• May 4th 2017 @ 5:25pm
        Norad said | May 4th 2017 @ 5:25pm | ! Report

        Can a NRL story be written by NRL media without including a mention of a AFL nobody in Sydney never heard of?

        • May 4th 2017 @ 5:30pm
          Justin Kearney said | May 4th 2017 @ 5:30pm | ! Report

          Come on norad. Michael monkhouse is nearly as famous as kevin shonkey and ronny bearass!

        • Roar Guru

          May 4th 2017 @ 5:37pm
          Dutski said | May 4th 2017 @ 5:37pm | ! Report

          Um, norad… not sure who that reply was to. Happy to chat afl or league or any sport with a ball or ball substitute.
          Curling? How about curling?

          • May 5th 2017 @ 6:38pm
            mariachi band fan said | May 5th 2017 @ 6:38pm | ! Report

            Norad just didn’t want his “excellent” comment hidden on page 4 where no one but his mum would see it.

            It’s becoming more common on this site, sadly.

      • May 5th 2017 @ 1:03pm
        jossoc said | May 5th 2017 @ 1:03pm | ! Report

        Dutski, Tim
        Given the performance of the NSW origin team over the last decade, you could make an argument that the fixture should stay on the calendar, and anyone in consideration must play (bar injury).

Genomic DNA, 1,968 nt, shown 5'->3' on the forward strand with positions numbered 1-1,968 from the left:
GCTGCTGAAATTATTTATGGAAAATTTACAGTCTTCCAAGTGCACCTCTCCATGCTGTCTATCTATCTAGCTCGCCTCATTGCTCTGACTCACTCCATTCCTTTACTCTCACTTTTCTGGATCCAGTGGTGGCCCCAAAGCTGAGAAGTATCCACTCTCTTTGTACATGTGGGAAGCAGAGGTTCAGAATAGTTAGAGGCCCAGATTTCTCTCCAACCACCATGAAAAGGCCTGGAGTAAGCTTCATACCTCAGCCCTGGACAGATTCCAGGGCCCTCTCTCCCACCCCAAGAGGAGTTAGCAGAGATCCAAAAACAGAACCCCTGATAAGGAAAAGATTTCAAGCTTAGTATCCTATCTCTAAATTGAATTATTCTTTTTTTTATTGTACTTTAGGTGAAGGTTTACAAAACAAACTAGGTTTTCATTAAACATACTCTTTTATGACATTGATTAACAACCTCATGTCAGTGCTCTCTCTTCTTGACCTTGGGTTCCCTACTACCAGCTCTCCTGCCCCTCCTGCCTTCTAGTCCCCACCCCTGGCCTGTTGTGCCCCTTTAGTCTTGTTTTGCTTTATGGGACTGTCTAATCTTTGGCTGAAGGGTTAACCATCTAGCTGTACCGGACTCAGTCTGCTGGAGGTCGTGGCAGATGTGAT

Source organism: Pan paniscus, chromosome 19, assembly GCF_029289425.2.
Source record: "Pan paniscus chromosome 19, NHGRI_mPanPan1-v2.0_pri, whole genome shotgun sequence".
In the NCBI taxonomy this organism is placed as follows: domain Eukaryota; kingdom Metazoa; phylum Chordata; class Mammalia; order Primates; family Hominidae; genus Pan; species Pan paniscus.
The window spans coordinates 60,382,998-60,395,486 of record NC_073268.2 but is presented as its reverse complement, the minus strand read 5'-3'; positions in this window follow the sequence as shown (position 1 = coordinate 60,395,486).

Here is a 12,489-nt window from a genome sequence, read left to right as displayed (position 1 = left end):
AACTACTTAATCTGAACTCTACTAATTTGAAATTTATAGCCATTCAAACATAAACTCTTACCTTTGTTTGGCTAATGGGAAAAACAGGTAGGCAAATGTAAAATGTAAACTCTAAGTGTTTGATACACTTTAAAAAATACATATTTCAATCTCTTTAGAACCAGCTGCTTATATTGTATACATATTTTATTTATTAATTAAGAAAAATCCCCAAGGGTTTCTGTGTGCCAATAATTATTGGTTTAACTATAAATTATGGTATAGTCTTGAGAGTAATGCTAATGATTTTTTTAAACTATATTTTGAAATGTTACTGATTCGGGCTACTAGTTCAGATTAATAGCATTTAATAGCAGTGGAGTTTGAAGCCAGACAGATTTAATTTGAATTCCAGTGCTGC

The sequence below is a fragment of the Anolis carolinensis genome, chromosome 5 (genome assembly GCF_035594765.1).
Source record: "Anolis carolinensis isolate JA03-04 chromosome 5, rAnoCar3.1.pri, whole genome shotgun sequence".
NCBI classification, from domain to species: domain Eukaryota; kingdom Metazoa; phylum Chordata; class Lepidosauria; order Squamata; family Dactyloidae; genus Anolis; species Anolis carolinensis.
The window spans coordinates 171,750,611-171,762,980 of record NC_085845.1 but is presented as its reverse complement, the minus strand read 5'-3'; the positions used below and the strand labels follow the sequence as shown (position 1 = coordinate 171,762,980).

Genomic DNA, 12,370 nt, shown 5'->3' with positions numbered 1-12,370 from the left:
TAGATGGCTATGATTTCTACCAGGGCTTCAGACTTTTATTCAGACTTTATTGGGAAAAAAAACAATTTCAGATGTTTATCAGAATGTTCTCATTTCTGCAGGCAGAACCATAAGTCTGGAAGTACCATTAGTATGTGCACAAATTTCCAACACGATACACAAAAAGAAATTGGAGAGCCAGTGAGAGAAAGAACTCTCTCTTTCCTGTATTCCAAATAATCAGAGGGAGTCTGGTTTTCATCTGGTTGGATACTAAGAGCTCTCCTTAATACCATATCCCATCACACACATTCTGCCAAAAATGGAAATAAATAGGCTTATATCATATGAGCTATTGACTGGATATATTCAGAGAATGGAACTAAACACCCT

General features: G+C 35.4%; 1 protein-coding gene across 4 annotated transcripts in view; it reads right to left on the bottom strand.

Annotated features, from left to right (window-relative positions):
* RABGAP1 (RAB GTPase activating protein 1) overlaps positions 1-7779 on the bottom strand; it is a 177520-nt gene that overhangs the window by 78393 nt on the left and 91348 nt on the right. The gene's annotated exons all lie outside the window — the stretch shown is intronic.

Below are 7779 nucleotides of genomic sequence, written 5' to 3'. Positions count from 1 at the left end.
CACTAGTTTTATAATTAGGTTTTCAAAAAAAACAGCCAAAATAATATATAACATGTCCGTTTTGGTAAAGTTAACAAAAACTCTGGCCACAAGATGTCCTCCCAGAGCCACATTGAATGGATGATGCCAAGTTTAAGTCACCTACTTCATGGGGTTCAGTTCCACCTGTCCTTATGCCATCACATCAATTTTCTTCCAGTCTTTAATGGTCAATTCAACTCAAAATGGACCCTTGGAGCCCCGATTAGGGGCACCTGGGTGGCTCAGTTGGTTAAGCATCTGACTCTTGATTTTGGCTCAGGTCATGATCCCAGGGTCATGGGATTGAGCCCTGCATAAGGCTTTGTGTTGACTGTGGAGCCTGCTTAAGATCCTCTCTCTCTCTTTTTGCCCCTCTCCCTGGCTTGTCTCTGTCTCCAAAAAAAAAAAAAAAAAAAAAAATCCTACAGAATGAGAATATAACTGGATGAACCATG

There should be more competition for NSW jumpers, and stand out performances should result in NSW jerseys. It would place more meaning to the fixture, and a add an edge to the Origin team.

        Tim, it’s no surprise that the high percentages of city country selection ended in NSW wins. Not the be all and end all, but a contributing factor.

    • Roar Guru

      May 4th 2017 @ 5:47am
      The Barry said | May 4th 2017 @ 5:47am | ! Report

      I’ve historically loved this game. In the early-mid 90s I played rugby with a lot of country boys and we’d always make a point of watching it and having a few beers.

      In the late 90s I hooked up with a girl from the NSW south coast who I ended up marrying. I’ve had many enjoyable nights watching this game with her brother and/or dad.

      It was always a bit manufactured because while they were passionate country supporters I was never that crazy about following Sydney and wanting to see those country blokes smashed. In some ways I was the villain for dramatic reasons only. But it was fun.

      Unfortunately that’s all in the past. The game has been turned completely meaningless. Test players are unavailable. Origin certainties don’t get selected and even fringe players don’t seem to want to play it. It ends up 3rd or 4th tier. Even then it could have meany something, but even if a fringe player shot the lights out in city country he was never going to get selected. Just thrown into the vague ‘player of the future’ list. Throw in scheduling issues like four day turnarounds and it’s no wonder they can’t get enough starters.